Feature Article - February 2014
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Field Perspectives

The Right Sports Turf in the Right Place

By Dawn Klingensmith


Climate Extremes

Mother Nature offers her own showy displays including rain and snowstorms, but climate conditions typically don't play a huge role in turf selection except in regions that receive heavy rainfall or in extremely hot areas.

Synthetic turf retains heat. Nonetheless, "I've been fascinated by how far south these synthetic fields are being installed. They're no longer atypical" in places like South Texas, Florida and the Southwest, Goatley said.

Synthetic turf has the advantage over natural if teams want or expect to play in the rain, Nardone said, but when the mercury climbs above 80 degrees, the turf gets hotter than the air temperature. Use of a synthetic field may therefore be limited to mornings and evenings.

"It's very common now for fields to be designed with irrigation as a design component to keep fields cool," said Nardone, adding that the cooling effect is short-lived and the combination of heat and water makes for humid conditions.

Synthetic turf manufacturers are making improvements by incorporating the same technology used to keep car dashboards cooler, for example. Meanwhile, at some tournaments that take place in hotter climes, "You can't even stand still because the heat comes through your shoes and burns your feet," Goatley said.

Sport Specific Requirements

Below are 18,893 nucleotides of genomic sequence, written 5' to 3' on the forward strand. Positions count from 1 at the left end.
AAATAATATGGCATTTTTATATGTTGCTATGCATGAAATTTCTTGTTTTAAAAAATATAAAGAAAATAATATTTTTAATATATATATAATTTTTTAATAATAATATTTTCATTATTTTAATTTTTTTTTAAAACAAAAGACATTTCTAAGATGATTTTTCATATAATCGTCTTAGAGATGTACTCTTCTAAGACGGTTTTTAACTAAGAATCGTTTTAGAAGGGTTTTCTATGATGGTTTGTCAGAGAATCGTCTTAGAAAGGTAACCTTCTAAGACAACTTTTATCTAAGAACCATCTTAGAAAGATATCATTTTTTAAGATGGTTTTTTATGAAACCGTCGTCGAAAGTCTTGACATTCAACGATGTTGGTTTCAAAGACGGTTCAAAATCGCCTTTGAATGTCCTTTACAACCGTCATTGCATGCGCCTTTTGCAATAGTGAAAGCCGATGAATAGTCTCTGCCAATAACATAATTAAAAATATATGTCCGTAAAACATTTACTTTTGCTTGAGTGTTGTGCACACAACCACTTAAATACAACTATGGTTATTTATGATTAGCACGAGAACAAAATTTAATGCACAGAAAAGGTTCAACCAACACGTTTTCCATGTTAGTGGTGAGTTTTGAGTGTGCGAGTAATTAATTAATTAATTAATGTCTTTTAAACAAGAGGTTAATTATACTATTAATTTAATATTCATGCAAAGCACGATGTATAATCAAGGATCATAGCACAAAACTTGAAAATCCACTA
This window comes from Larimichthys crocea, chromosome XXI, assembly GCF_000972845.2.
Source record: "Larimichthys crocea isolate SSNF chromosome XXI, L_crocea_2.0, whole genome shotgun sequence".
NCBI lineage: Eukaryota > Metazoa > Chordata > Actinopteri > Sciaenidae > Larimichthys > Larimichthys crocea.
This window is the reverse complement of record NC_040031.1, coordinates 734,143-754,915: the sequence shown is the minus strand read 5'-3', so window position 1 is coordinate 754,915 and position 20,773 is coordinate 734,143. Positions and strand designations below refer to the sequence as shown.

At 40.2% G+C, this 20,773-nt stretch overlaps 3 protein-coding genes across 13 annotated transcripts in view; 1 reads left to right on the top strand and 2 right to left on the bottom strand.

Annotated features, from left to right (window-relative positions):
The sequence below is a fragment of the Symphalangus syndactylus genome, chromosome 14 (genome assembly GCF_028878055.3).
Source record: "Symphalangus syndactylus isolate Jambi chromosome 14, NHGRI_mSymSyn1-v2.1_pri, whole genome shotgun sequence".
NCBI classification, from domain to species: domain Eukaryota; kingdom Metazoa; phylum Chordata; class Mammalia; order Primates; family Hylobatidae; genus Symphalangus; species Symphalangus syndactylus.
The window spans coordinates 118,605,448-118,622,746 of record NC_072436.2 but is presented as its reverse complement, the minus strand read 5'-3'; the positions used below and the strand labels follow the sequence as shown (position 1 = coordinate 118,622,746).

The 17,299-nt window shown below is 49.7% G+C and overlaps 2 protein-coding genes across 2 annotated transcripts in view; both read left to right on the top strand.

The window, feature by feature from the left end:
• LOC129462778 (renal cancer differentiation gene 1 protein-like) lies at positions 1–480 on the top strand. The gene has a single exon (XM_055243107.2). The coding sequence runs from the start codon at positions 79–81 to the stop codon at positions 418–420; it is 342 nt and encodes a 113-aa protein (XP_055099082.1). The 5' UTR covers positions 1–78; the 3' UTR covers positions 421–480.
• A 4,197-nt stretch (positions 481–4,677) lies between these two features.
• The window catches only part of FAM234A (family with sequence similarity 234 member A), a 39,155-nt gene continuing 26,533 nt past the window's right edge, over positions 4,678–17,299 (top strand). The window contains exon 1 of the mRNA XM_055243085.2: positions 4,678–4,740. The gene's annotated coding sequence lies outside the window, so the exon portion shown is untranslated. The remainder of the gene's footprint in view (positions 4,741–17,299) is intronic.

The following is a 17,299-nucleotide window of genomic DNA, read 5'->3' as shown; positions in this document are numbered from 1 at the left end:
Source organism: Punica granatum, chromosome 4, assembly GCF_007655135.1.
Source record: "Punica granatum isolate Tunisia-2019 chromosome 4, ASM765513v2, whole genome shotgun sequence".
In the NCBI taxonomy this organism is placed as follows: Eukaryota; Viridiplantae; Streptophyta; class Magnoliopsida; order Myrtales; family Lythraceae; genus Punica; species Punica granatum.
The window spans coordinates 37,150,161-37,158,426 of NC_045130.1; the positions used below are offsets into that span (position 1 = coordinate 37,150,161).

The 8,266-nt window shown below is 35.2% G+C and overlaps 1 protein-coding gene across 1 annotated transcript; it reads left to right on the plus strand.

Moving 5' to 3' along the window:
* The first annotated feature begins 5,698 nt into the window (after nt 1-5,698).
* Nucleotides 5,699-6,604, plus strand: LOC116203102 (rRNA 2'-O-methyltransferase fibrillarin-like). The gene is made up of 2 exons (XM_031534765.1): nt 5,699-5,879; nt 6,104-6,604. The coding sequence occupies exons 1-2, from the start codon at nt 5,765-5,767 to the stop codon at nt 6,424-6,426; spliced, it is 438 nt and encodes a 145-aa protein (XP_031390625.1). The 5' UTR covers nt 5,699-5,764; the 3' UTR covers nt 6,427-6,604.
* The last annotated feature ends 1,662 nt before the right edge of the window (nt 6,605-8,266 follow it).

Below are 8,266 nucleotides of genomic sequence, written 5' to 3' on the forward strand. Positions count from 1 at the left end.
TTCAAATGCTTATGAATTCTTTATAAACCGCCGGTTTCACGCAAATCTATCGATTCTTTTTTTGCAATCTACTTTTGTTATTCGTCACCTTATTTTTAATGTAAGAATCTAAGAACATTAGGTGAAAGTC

Where any one sport dominates, the coach and players may feel strongly that one type of turf system is superior. Arguably, though, there's only one sport that demands a particular type of turf system, and that's field hockey. Even then, most schools not competing at the Division 1 level don't have a field designed and dedicated solely and specifically for field hockey.

"Everyone who's serious about field hockey aspires to play on knitted nylon" with no infill, Nardone said. They essentially want a carpet surface that's "like a pool table—very fast," he explained.

Usually, though, field hockey teams share turf with soccer, football and lacrosse teams. Manufacturers provide and facilities commonly install synthetic turf with lines for the various sports stitched in. If a field hockey team is vocal about its desires, infill multiuse turf fields can be "filled up a little higher with infill," shortening the fibers so they offer less resistance, Nardone said. "Over time, the fiber leans over and it's even faster, so they're happy with that."

In general, low pile height provides excellent playing characteristic for football, lacrosse, soccer, baseball and field hockey.

Incorporating a thin rubber shock pad in an artificial turf system "is advantageous in every sport," Dobmeier said. These pads provide for the same shock attenuation range of a typical natural grass field—95 to 110 G-max, a level preferred by athletes. About a third of his customers pay extra for the pads, but he expects that percentage to rise alongside concerns about concussions.

Bear in mind that the various sports each have high-traffic areas, such as the goal crease, which break down faster and cannot hold as much infill. The batter box on a baseball field only lasts two to three years compared with eight to 10 years for the rest of the field, Nardone said, so it's wise to have replacement turf on hand.

Aesthetic Appeal

The newest generation of artificial turf "looks like natural grass," Nardone said, "and people appreciate that it fits into the fabric of the campus or community."

On occasion, schools take advantage of the artificiality of manufactured turf to make a bold design or branding statement. Lake-Lehman High School, home of the Black Knights, unveiled a black synthetic field, becoming only the second school in the country to have black turf.

Such a statement calls for careful consideration, Dobmeier said: "It's a novelty, and then you're faced with a long time looking at something black or blue or red."